A backward glance

A backward glance

Originally published in 1951, Nightrunners of Bengal, the first novel by John Masters, met with severe criticism due to its imperialist viewpoint and the pictorial depiction of the acts of savagery. Nevertheless, the novel was awarded the American Literary Guild’s ‘Book of the Month’ on publication and received good response from readers. Masters proved himself as a true storyteller with the deep knowledge of historical facts in recreating the horror of 1857.

Set at the time of the Sepoy Mutiny of 1857, the novel introduces the fictional Savage family. The central protagonist, Captain Rodney Savage, is an officer of the 13th Rifles Infantry regiment. Even though extremely devoted to his regiment and its sepoys, Savage does not realise that the Indian soldiers were being driven by fear and resentment to form alliances with local rulers and other conspirators against the rule of the British East India Company. As the rebellion broke out, tension and violence destroyed the peaceful life of the British community in Bengal.

The novel projects the ruthless killing of many British officers of the Bhowani garrison and their families, including the family of Captain Rodney Savage. Surprisingly, Savage escapes the massacre along with his infant son and an English woman, Caroline Langford. Some sympathetic Indian villagers took the trouble of providing shelter to them. Savage  developed  an intense hatred towards all Indians due to betrayal. In this process, he killed his dear friend who happened to be an Indian officer. Gradually, Savage was able to recover as a result of the humanity and tolerance of villagers, and more importantly, his growing love for Caroline. He ultimately joined forces with other Britishers who were trying to suppress the rebellion and desiring to avenge themselves.

In the end, we find Savage fighting against his own former regiment. The thought-provoking title of the novel refers to the messengers who distributed chapatis shortly before the outbreak of the rebellion —  an extremely mysterious historical incident which remains unexplained till date.

Nightrunners of Bengal still remains one of the best novels of John Masters which brings the Raj era alive in the minds of readers. The author’s association with India for many generations enabled him to be truly sympathetic to Indians and also present his characters in a realistic manner. Being the fifth generation Britisher to serve in India, it was quite natural for Masters to develop a close bond with the country which he always considered as his second home. It was true that Masters was a Britisher, but the reader cannot miss the neutral tone of the author portraying the masters and the subjects with equal justice. He unsparingly portrays the mutineers and their overbearing British colonisers. Masters was one of those few Britishers who could understand how the Raj had not only colonised the Indians but also taken away their identity and consciousness. The common Indian was made to feel inferior in every possible way.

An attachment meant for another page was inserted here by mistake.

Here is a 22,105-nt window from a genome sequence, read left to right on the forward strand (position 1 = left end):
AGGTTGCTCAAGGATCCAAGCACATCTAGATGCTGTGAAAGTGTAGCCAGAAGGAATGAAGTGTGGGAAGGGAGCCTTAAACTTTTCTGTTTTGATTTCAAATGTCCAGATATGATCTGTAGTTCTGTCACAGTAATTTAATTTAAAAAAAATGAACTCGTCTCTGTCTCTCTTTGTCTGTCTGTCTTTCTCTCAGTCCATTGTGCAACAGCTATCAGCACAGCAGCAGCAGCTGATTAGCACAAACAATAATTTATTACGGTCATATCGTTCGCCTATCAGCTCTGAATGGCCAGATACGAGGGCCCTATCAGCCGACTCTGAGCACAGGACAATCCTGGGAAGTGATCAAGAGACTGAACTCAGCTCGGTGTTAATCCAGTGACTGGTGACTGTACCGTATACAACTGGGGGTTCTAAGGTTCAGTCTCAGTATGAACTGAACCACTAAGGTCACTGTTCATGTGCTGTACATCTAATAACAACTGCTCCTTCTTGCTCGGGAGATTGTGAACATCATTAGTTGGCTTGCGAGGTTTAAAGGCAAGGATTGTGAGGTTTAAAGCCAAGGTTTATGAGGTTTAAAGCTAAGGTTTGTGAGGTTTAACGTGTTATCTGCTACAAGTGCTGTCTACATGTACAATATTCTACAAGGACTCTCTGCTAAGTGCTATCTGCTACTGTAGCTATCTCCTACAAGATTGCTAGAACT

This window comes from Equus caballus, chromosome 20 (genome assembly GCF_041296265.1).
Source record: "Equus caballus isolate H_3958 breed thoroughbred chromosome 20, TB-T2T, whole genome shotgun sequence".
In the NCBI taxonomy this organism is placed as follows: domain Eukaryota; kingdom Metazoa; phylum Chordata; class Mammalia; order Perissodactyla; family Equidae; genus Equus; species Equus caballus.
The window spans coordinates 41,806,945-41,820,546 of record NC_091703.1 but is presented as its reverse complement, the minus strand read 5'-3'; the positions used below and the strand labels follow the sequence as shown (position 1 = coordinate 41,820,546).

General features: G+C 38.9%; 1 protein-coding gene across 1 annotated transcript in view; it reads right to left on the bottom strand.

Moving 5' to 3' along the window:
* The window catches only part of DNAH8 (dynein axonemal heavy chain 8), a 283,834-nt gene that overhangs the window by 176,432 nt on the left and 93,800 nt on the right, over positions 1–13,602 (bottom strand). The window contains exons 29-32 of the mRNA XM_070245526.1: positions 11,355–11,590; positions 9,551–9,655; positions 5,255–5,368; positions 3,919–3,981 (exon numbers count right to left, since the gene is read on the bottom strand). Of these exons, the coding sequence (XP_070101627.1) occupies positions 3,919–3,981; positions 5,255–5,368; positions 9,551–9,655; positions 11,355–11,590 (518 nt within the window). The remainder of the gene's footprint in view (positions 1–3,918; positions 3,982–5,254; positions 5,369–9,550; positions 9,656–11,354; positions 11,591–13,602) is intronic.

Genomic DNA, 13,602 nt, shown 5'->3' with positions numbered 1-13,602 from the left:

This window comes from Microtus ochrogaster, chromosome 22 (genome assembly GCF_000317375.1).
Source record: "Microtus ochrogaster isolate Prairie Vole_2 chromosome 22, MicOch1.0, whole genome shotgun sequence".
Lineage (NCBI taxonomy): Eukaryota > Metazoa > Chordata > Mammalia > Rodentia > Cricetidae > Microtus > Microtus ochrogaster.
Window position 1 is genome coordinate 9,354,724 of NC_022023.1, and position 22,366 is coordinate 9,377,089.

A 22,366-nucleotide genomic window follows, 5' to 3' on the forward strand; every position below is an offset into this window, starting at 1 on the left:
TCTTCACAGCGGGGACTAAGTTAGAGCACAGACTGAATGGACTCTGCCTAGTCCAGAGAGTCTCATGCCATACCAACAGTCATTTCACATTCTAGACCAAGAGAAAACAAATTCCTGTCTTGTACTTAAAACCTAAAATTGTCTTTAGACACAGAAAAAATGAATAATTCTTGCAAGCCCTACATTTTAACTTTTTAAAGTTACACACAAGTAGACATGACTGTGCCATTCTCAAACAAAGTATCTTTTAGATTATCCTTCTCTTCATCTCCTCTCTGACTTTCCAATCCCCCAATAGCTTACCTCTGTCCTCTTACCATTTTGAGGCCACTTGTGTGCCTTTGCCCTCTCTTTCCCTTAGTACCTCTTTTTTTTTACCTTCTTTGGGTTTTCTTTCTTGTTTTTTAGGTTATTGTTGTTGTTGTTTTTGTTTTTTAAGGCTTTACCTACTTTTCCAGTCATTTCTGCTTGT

The novel contains a sympathetic portrayal of Indians, and at the same time highlights extreme tensions between the Britishers and the local nationalists. Such tensions bring to mind similar situations portrayed by E M Forster in his A Passage to India. The historical episode of 1857 has been brought to the forefront by many writers, but Masters presents a wholesome picture in representing not only the plight of Indians, but also the atrocities committed by the incensed Indian soldiers on several  innocent British women and children.

The first novel in the series, though of course not chronologically, Nightrunners of Bengal, sets the platform for the other books of Masters, mainly involving the Savage family. The author’s fourth novel, Bhowani Junction, was clearly intended as a counterpoint to his first one and the two books are definitely more closely related to each other than the other books dealing with the Savage family.

Nightrunners also play a dominant role in introducing several of the fictional characters like William, Rodney’s father; Sher Dil, William’s butler; Piroo, an ex-thug; Robin Savage, Rodney’s son; and so on, who feature in the later novels of the author. Simple narrative structure and graphic description, combined with an excellent command over the language seem to be the hallmark of Masters’ prose and even after 60 years, the Nightrunners creates an everlasting impact in the minds of readers by bringing alive an honest representation of the Raj. A must-read for those who are interested in giving a backward glance!